# #StackBounty: #regression #bias #measurement-error #weighted-regression Using regression weights when \$Y\$ might be measured with bias

### Bounty: 100

Suppose we observe data $$Y, X$$ and would like to fit a regression model for $$mathbf{E}[Y ,|, X]$$. Unfortunately, $$Y$$ is sometimes measured with a systematic bias (i.e. errors whose mean is nonzero).

Let $$Z in left{text{unbiased}, text{biased}right}$$ indicate whether $$Y$$ is measured with bias or not. We would actually like to estimate $$mathbf{E}[Y ,|, X, Z = text{unbiased}]$$. Unfortunately, $$Z$$ is generally not observed, and $$mathbf{E}[Y ,|, X, Z = text{unbiased}] neq mathbf{E}[Y ,|, X]$$. If we fit a regression of $$Y$$ on $$X$$, we’ll get biased predictions.

Suppose we cannot generally observe $$Z$$, but have access to a model for $$Pr[Z ,|, X,Y]$$ (because we manually learned $$Z$$ on a small training set and fit a classification model with $$Z$$ as the target variable). Does fitting a regression of $$Y$$ on $$X$$ using $$Pr[Z = text{unbiased} ,|, X,Y]$$ as regression weights produce an unbiased estimate of $$mathbf{E}[Y ,|, X, Z = text{unbiased}]$$? If so, is this method used in practice, and does it have a name?

Small example in R with `df\$y_is_unbiased` playing the role of $$Z$$ and `df\$y_observed` playing the role of $$Y$$:

``````library(ggplot2)
library(randomForest)

get_df <- function(n_obs, constant, beta, sd_epsilon, mismeasurement) {
df <- data.frame(x1=rnorm(n_obs), x2=rnorm(n_obs), epsilon=rnorm(n_obs, sd=sd_epsilon))

## Value of Y if measured correctly
df$$y_unbiased <- constant + as.matrix(df[c("x1", "x2")]) %*% beta + df$$epsilon

## Value of Y if measured incorrectly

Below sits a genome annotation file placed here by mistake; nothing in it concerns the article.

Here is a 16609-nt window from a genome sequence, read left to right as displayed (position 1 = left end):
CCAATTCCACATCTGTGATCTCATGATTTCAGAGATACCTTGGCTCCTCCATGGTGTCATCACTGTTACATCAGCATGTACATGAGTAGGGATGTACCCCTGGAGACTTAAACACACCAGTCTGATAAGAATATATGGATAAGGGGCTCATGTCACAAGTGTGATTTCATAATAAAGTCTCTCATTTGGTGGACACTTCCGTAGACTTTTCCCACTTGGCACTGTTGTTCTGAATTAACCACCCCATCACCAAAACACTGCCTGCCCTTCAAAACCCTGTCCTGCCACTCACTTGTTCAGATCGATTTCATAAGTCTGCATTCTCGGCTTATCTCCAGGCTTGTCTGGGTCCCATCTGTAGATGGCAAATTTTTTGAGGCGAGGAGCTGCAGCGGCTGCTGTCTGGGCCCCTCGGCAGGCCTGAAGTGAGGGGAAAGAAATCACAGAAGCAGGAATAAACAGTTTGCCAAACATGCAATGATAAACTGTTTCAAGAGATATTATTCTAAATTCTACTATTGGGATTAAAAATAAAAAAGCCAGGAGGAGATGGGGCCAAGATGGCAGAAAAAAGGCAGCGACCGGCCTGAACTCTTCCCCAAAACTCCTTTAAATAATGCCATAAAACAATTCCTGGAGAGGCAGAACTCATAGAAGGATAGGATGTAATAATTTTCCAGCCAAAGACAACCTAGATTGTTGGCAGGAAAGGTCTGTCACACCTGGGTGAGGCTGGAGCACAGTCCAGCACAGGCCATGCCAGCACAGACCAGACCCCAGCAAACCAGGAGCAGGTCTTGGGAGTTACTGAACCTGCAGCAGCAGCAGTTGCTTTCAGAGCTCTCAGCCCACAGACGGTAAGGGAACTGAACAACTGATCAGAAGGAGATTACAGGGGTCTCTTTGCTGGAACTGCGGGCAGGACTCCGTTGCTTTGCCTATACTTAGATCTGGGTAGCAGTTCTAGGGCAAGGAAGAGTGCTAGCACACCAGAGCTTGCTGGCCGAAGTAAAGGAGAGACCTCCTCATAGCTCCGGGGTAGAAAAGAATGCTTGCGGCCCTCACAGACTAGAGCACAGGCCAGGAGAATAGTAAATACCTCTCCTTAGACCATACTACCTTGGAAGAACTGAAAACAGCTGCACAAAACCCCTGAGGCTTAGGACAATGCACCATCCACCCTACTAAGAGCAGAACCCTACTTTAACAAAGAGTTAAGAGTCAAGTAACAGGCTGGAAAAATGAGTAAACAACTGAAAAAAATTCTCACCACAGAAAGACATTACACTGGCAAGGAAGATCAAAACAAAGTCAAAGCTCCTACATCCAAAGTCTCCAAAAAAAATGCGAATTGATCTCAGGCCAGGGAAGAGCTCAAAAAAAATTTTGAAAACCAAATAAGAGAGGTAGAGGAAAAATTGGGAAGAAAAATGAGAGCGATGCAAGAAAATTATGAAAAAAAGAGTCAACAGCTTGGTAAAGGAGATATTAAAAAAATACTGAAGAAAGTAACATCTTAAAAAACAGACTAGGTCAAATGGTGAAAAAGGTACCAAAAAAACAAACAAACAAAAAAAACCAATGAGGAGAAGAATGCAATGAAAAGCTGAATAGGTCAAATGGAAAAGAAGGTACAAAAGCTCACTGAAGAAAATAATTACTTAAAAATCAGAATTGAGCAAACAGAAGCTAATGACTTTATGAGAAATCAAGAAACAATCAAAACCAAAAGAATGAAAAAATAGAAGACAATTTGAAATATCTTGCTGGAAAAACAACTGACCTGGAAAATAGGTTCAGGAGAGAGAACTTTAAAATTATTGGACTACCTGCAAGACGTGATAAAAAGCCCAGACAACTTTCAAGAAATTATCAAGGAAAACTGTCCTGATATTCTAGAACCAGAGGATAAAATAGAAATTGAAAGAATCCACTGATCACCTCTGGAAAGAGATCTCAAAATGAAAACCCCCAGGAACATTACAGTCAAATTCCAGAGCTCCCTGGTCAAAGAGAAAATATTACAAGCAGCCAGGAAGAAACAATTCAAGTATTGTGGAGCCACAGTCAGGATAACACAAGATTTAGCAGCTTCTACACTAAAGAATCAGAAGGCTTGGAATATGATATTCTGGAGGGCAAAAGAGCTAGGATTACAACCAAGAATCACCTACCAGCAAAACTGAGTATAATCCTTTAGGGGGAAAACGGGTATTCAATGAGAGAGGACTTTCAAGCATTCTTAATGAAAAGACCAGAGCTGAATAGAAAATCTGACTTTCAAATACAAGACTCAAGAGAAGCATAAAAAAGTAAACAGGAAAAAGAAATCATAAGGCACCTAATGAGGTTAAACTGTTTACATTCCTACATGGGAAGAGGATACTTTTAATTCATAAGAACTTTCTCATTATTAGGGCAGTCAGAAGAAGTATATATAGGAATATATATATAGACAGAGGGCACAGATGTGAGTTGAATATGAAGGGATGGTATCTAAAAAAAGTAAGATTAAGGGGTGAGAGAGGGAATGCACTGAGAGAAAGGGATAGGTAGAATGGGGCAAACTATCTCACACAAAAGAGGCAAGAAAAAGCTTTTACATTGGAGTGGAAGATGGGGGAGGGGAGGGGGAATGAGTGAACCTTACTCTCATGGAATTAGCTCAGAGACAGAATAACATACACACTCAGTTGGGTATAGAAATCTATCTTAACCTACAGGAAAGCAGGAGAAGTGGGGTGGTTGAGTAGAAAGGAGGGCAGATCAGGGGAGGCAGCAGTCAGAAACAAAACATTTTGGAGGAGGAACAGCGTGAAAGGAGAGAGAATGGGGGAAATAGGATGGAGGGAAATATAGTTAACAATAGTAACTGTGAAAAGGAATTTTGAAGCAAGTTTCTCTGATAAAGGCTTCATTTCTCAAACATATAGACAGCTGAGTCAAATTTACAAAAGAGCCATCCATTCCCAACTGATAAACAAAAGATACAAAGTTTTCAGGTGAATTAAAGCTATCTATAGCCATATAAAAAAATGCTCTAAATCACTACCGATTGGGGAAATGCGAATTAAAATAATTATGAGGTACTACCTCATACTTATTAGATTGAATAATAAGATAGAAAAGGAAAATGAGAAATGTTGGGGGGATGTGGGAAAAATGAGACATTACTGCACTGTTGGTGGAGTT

df$$y_biased <- df$$y_unbiased + sample(mismeasurement, size=n_obs, replace=TRUE)

## Y is equally likely to be measured correctly or incorrectly
df$$y_is_unbiased<- sample(c(TRUE, FALSE), size=n_obs, replace=TRUE) df$$y_observed <- ifelse(df$$y_is_unbiased, df$$y_unbiased, df\$y_biased)

return(df)
}

## True coefficients
constant <- 5
beta <- c(1, 5)

df <- get_df(n_obs=2000, constant=constant, beta=beta, sd_epsilon=1.0, mismeasurement=c(-10.0, 5.0))

ggplot(df, aes(x=x1, y=y_observed, color=y_is_unbiased)) + geom_point() + scale_color_manual(values=c("#ff7f00", "#377eb8"))

df$$string_y_is_unbiased <- paste0("y_is_unbiased: ", df$$y_is_unbiased)

## Pr[Y | correct] differs from Pr[Y | incorrect]
ggplot(df, aes(x=y_observed)) + geom_histogram(color="black", fill="grey", binwidth=0.5) + facet_wrap(~ string_y_is_unbiased, ncol=1)

## Recover true constant and beta (plus noise) when using y_unbiased
summary(lm(y_unbiased ~ x1 + x2, data=df))

## Biased estimates when using y_biased (constant is biased downward)
summary(lm(y_biased ~ x1 + x2, data=df))

## Biased estimates when using y_observed (constant is biased downward)
summary(lm(y_observed ~ x1 + x2, data=df))

## Now image that we "rate" subset of the data (manually check/research whether y was measured correctly)
n_rated <- 1000
df_rated <- df[1:n_rated, ]

## Use a factor so that randomForest does classification instead of regression
df_rated$$y_is_unbiased <- factor(df_rated$$y_is_unbiased)

model_pr_unbiased <- randomForest(formula=y_is_unbiased ~ y_observed + x1 + x2, data=df_rated, mtry=2)

## Examine OOB confusion matrix (error rate < 5%)
print(model_pr_unbiased)

## Use the model to get Pr[correct | X, observed Y] on unrated data
df_unrated <- df[(n_rated+1):nrow(df), ]
df_unrated\$pr_unbiased <- as.vector(predict(model_pr_unbiased, newdata=df_unrated, type="prob")[, "TRUE"])

## Train a model on unrated data, using pr_unbiased as regression weights -- is this unbiased?
summary(lm(y_observed ~ x1 + x2, data=df_unrated, weights=df_unrated\$pr_unbiased))
``````

In this example, the model $$Pr[Z = text{unbiased} ,|, X,Y]$$ is a random forest with `formula=y_is_unbiased ~ y_observed + x1 + x2`. In the limit, as this model becomes perfectly accurate (when it puts weights of 1.0 where $$Y$$ is unbiased, and 0.0 where $$Y$$ is biased), the weighted regression will clearly be unbiased. What happens when the model for $$Pr[Z = text{unbiased} ,|, X,Y]$$ has test precision and recalls that aren’t perfect (<100% accuracy)?

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